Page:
New York Times

A Slice of Proust, Sprinkled With Music

by Ben Brantley on March 14, 2003

A wail of anguished frustration occasionally shoots through the close, still air that hangs over ”My Life With Albertine,” the new musical from Richard Nelson and Ricky Ian Gordon. That howl comes from two performers, playing older and younger versions of the same man, and they are singing about the exasperating elusiveness of the show’s title character.

”Albertine!” they exclaim, again and again. ”Oh, Albertine!” It’s hard, though, not to substitute another name in these moments and imagine that it’s Mr. Nelson and Mr. Gordon who are keening away with such thwarted passion. ”Oh, Marcel Proust!” they might be singing, in reference to the novelist who inspired their show. For, true to form, Proust has once again evaded the clutches of besotted, well-meaning artists who have tried to transform his work for their own purposes.

”My Life With Albertine,” which opened last night, is the inaugural production of the newly renovated Playwrights Horizons theater complex on West 42nd Street, and it speaks auspiciously of the company’s continuing commitment to venturesome work from worthy creators. It was Playwrights Horizons that first produced another unlikely musical from Mr. Nelson, ”James Joyce’s ‘The Dead,’ ” which proved that elliptical modern literature can indeed be made to sing beguilingly on a stage.

”Albertine,” unfortunately, shows the strain that has accompanied every attempt to adapt even small slices of ”Remembrance of Things Past,” Proust’s many-splendored, many-volumed novel, into other mediums. (Remember Volker Schlöndorff’s movie ”Swann in Love”?)

The production, directed by Mr. Nelson, features some lovely, intricately layered melodies from Mr. Gordon, which are redolent of Proustian ambivalence, and a performance of fine-grained eccentricity from Brent Carver (”Kiss of the Spiderwoman”) as the Proust-like Narrator. But there’s no avoiding the sense that the most multidimensional work in Western literature has been shrunken down to, at best, a mere three dimensions, verging on two.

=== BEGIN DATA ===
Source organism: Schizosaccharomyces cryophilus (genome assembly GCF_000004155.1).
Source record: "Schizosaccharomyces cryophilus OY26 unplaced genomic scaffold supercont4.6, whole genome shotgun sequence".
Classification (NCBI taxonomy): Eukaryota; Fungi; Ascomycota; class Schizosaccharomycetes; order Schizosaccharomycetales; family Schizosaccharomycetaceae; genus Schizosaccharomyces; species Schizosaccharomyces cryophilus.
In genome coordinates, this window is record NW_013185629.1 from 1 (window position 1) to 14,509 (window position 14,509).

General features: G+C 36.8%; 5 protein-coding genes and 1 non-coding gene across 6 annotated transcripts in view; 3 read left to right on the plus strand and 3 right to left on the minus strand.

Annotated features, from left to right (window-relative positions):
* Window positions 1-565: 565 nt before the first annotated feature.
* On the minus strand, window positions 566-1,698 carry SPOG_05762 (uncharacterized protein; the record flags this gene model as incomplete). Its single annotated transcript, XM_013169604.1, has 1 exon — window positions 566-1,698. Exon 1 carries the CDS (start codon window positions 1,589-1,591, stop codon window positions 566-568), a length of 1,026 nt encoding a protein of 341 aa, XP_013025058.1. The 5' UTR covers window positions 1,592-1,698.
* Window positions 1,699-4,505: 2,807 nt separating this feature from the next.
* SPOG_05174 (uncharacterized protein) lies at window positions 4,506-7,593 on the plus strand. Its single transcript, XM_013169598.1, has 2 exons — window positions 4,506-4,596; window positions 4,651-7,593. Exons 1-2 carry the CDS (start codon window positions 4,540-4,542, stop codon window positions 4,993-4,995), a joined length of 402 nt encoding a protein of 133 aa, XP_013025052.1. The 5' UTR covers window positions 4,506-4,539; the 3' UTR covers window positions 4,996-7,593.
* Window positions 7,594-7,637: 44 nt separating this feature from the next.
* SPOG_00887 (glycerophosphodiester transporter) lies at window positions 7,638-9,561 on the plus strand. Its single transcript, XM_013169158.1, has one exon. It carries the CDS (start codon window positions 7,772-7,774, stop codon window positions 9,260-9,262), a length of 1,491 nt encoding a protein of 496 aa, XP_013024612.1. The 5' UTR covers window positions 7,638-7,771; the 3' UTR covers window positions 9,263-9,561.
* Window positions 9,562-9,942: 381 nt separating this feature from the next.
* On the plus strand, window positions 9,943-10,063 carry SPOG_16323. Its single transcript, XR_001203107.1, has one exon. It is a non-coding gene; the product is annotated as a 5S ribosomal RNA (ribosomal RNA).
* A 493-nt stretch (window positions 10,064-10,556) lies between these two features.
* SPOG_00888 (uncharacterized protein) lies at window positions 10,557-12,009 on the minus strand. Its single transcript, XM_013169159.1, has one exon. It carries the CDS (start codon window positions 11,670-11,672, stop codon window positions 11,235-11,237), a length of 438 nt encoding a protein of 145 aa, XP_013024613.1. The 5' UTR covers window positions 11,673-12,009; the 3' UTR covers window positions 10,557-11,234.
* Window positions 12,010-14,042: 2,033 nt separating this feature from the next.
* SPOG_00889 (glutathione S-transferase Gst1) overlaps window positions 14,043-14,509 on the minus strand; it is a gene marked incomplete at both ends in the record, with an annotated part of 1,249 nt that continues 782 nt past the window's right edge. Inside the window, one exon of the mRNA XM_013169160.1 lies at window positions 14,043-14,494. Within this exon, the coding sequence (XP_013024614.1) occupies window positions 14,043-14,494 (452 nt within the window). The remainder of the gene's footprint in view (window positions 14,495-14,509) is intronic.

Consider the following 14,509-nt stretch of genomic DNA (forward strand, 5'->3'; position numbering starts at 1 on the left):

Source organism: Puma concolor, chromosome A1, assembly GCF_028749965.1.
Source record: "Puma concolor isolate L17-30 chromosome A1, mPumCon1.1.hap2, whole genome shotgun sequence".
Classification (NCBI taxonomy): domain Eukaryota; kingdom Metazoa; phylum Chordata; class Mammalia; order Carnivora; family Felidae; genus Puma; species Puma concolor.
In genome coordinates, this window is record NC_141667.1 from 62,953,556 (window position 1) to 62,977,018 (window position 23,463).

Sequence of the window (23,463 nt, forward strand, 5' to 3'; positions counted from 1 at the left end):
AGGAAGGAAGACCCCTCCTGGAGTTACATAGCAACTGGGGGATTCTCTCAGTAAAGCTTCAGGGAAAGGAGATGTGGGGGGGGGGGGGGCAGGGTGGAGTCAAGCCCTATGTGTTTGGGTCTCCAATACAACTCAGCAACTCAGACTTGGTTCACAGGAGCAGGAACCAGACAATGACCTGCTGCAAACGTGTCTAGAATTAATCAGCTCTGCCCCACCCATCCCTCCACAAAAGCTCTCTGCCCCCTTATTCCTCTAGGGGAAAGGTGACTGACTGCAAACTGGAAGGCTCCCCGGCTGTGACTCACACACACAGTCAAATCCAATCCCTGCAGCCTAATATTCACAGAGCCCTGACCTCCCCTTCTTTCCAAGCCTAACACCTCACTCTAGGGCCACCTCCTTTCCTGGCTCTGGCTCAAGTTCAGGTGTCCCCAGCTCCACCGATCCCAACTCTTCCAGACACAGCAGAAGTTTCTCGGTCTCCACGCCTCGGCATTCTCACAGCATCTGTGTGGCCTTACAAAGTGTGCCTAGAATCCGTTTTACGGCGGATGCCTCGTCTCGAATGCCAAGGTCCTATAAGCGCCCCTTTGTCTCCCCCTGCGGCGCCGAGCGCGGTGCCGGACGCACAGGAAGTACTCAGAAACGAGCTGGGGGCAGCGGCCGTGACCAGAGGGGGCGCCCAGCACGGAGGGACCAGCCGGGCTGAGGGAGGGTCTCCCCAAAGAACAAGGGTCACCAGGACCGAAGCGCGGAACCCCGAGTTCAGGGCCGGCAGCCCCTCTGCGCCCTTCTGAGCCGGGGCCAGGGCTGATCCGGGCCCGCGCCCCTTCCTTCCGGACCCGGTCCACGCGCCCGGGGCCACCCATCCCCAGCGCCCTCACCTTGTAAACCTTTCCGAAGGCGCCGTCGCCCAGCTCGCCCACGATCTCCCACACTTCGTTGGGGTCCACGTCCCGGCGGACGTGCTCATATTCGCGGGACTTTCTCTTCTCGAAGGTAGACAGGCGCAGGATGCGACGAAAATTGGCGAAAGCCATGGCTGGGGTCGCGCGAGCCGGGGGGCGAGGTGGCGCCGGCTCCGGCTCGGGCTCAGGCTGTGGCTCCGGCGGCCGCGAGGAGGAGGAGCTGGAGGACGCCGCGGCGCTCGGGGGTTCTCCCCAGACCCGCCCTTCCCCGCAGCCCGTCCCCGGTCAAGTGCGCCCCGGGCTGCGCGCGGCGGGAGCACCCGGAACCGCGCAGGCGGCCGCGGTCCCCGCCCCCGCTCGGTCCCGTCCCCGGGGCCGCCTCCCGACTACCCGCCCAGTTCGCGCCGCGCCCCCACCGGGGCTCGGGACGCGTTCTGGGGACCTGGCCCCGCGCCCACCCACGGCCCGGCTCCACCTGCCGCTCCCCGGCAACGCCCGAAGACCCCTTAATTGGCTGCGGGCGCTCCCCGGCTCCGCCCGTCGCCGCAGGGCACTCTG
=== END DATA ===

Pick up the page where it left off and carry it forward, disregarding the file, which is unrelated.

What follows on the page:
”Remembrance of Things Past” may be famous for extolling the associative powers of a mere cookie, the madeleine. But there is nothing bite-size about any aspect of this extraordinary, endlessly self-analytical chef-d’oeuvre. ”My Life With Albertine” concerns only a fraction of ”Remembrance,” the sections devoted to the narrator’s recollections of his youthful fascination with a girl he meets at the seaside resort of Balbec.

Even a fraction of Proust, however, refuses to scale down to a simple equation. ”Whenever she moved her head,” Proust’s narrator writes of the sleeping Albertine, ”she created a fresh woman, often one whose existence I had never expected.” And that’s when she’s asleep.

”My Life With Albertine” pays full lip service to this concept of a multiplicity of personalities, created by the melting intersection of an object and a point of view. ”Every time I look I see a different Albertine,” Mr. Carver sings.

But the fact remains that Albertine is played by a single actress, Kelli O’Hara, a pretty woman with a pretty voice and a tendency to read lines in the manner of a classic musical comedy ingénue. She is, in other words, only one person. When Mr. Carver and Chad Kimball (as Marcel, the Narrator’s younger self) go on about Albertine’s infinite variety, it’s hard to understand where they’re coming from.

It doesn’t help that Mr. Nelson’s libretto, of necessity, telescopes events that in the novel consume many days, and many more pages of contemplative dissection, into a telegraphic plotline. The show’s story is presented as a play within a play in the narrator’s sumptuous belle époque apartment, exquisitely rendered in Thomas Lynch’s set, in which singers recreate past events before an assortment of music-hall-style backdrops.